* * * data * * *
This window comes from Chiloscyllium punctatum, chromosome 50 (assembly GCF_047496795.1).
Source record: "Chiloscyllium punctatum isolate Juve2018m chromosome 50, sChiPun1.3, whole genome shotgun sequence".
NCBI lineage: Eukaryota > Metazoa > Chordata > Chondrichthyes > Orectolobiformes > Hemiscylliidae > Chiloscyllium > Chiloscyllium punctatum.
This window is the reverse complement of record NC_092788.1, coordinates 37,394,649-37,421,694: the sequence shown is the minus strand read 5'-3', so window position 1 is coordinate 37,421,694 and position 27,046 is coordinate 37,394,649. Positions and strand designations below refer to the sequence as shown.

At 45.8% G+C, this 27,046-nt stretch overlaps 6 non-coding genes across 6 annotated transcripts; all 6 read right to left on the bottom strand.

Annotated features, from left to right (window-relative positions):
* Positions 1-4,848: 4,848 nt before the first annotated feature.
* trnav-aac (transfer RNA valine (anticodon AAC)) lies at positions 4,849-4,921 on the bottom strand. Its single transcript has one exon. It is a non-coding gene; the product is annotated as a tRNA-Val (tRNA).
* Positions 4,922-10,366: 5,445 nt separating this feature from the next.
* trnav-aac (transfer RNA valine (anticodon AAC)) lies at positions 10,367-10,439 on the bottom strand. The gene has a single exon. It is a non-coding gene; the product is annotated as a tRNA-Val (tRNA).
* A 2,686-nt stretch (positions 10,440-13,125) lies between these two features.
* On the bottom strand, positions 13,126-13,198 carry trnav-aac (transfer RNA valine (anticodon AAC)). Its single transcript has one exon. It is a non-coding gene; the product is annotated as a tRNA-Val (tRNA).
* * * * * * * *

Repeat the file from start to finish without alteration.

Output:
This window comes from Chiloscyllium punctatum, chromosome 50 (assembly GCF_047496795.1).
Source record: "Chiloscyllium punctatum isolate Juve2018m chromosome 50, sChiPun1.3, whole genome shotgun sequence".
NCBI lineage: Eukaryota > Metazoa > Chordata > Chondrichthyes > Orectolobiformes > Hemiscylliidae > Chiloscyllium > Chiloscyllium punctatum.
This window is the reverse complement of record NC_092788.1, coordinates 37,394,649-37,421,694: the sequence shown is the minus strand read 5'-3', so window position 1 is coordinate 37,421,694 and position 27,046 is coordinate 37,394,649. Positions and strand designations below refer to the sequence as shown.

At 45.8% G+C, this 27,046-nt stretch overlaps 6 non-coding genes across 6 annotated transcripts; all 6 read right to left on the bottom strand.

Annotated features, from left to right (window-relative positions):
* Positions 1-4,848: 4,848 nt before the first annotated feature.
* trnav-aac (transfer RNA valine (anticodon AAC)) lies at positions 4,849-4,921 on the bottom strand. Its single transcript has one exon. It is a non-coding gene; the product is annotated as a tRNA-Val (tRNA).
* Positions 4,922-10,366: 5,445 nt separating this feature from the next.
* trnav-aac (transfer RNA valine (anticodon AAC)) lies at positions 10,367-10,439 on the bottom strand. The gene has a single exon. It is a non-coding gene; the product is annotated as a tRNA-Val (tRNA).
* A 2,686-nt stretch (positions 10,440-13,125) lies between these two features.
* On the bottom strand, positions 13,126-13,198 carry trnav-aac (transfer RNA valine (anticodon AAC)). Its single transcript has one exon. It is a non-coding gene; the product is annotated as a tRNA-Val (tRNA).